Mass whale stranding in Mason Bay, New Zealand

mass-whale-stranding-in-mason-bay-new-zealand-november-2018

A pod of 145 pilot whales was found stranded on a beach on Stewart Island (Raikura) in New Zealand late November 24, 2018 (LT). The whales were found in two ponds about 2 km (1.2 miles) apart in Mason Bay. While this is the biggest stranding event, three more strandings were reported over the weekend.

Authorities said half of the 145 whales were already dead by the time they were found. The other half were put down due to the condition they were in and the remote location where they stranded.

"Sadly, the likelihood of being able to successfully re-float the remaining whales was extremely low," Ren Leppens of the regional Department of Conservation (DOC) said in a statement. 

"The remote location, lack of nearby personnel and the whales' deteriorating condition meant the most humane thing to do was to euthanize. However, it's always a heart-breaking decision to make."

There are about 85 stranding incidents in a year, according to DOC. However, in most cases, it is just a single animal, not a whole pod.

It's not fully known why whales or dolphins strand, they said. Some of the possible reasons are sickness, navigational errors, falling tides, being chased by a predator or extreme weather.

In separate incidents, 12 pygmy killer whales were found stranded on 90 Mile Beach, south of Te Paki Stream and 1 dead female pygmy whale on the same day. Another large sperm whale was found close to shore in Doubtless Bay on November 22. DOC remained on the scene throughout the night but was unable to help the whale. He died during early morning hours of November 23.

10 of the 12 whales were found alive and in good condition, Project Jonah, a volunteer emergency service for stranded dolphins and whales, said. Two of them died before the volunteers managed to move them from the West Coast to the East Coast.

"We have mobilized our local medics to the beach to work alongside Department of Conservation, members of the public and other volunteer groups. High Tide is at 12.30pm and there will be no beach at this time," they said in an update posted November 25.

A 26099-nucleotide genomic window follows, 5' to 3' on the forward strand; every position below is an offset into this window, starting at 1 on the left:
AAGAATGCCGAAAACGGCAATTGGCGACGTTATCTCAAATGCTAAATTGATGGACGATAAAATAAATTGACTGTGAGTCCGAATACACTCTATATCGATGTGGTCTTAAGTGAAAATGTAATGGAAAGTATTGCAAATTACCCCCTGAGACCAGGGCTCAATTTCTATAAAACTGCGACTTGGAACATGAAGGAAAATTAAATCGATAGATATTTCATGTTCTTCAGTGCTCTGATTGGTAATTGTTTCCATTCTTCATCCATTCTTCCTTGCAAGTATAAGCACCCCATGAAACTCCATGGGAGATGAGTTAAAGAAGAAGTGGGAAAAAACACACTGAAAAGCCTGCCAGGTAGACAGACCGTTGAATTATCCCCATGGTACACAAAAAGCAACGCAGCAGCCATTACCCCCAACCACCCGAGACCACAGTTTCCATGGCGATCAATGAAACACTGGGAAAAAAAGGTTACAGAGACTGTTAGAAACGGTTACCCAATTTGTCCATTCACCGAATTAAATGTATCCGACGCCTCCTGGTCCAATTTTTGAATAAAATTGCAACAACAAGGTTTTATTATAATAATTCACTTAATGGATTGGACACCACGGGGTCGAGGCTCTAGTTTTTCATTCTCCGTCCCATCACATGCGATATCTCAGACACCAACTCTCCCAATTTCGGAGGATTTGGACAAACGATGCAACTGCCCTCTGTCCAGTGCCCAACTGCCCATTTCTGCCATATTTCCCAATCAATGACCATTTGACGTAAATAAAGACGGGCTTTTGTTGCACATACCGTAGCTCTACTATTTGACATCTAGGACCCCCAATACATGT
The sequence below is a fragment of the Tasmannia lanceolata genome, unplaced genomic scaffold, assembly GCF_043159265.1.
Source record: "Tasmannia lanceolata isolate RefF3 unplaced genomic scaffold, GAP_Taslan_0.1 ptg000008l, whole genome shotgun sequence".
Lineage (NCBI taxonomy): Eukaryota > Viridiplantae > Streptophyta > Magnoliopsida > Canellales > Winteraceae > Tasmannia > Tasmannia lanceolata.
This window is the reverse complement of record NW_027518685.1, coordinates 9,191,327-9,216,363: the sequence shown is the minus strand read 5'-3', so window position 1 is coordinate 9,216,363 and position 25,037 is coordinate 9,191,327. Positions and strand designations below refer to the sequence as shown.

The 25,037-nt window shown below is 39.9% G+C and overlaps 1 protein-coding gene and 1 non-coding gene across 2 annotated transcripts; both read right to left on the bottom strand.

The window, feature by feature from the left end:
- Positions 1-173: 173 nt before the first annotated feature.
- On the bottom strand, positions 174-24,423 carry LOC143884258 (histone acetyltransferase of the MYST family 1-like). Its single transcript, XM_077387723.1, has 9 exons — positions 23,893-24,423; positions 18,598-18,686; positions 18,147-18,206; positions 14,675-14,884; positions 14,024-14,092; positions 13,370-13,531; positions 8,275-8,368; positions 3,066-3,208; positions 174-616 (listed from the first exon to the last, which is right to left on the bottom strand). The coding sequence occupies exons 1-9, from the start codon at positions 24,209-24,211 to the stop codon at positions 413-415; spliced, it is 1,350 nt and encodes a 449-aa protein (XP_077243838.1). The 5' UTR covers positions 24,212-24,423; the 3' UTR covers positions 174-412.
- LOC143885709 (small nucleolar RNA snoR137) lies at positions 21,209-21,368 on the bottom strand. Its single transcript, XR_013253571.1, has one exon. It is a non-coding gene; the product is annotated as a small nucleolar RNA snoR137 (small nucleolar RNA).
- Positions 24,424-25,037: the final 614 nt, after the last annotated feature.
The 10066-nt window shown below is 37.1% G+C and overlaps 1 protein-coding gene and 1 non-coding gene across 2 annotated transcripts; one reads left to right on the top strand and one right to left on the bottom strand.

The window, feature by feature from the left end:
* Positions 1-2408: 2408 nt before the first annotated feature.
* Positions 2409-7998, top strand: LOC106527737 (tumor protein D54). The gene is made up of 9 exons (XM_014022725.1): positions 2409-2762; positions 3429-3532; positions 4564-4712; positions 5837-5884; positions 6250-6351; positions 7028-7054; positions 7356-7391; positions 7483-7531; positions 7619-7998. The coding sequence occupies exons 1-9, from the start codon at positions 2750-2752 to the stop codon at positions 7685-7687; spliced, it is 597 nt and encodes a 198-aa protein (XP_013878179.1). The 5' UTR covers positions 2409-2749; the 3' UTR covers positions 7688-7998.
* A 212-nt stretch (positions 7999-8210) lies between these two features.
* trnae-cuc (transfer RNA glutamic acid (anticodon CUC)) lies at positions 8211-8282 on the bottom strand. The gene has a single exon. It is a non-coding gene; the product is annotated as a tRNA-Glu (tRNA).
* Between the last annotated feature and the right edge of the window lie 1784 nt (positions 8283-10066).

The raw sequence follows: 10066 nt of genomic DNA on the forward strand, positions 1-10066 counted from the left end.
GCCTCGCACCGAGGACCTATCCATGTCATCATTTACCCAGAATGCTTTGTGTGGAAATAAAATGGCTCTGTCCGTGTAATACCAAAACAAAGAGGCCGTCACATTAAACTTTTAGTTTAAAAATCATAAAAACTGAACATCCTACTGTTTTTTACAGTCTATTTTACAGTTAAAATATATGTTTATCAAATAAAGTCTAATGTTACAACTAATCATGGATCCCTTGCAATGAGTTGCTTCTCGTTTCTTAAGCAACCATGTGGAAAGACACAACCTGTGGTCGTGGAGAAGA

"The refloat of eight pygmy killer whales was attempted this afternoon in Northland," the group said November 26. "Two of the whales were put in pontoons and taken out to deeper water using boats. Six whales were refloated and were drawn towards the whales in pontoons but two of these whales restranded themselves. The condition of the two whales was checked and the decision was made to euthanize."

"The remaining six whales are now about 500 m (1 640 feet) offshore and the Department of Conservation will continue to monitor them over the afternoon."

Project Jonah general manager Daren Grover said pilot whales are not endangered, but their total population is unclear so it is hard to say what the long-term toll of a large stranding could be.

"The whales are a tropical breed and it's very rare to see them in New Zealand waters," Grover said. "This is a species we are unfamiliar with."

"Having this number of animals come up together, suggests they are a family pod. They all would be traveling together, living together and socializing together in the ocean."

"It is likely that rising sea temperatures were encouraging some breeds to travel further out of their usual grounds," he said, adding the only one pygmy killer whale had stranded and died in New Zealand before.

"Last year we had some record coastal temperatures. It could be the start of us seeing more unusual species visiting New Zealand shores."

More than 650 pilot whales beached themselves along Farewell Spit, South Island in two separate mass strandings last year. It was the largest of its kind in New Zealand for almost a century.

The biggest recorded pilot whale stranding was an estimated 1 000 whales at the Chatham Islands in 1918.

Featured image credit: DOC

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One Comment

  1. Whales navigate along mysterious straight lines. (Read “Moby Dick” by occasion).
    So one should check possible incoming whale route and transport them so, that they can bypass land and swim further.
    Not a 100% success expected.

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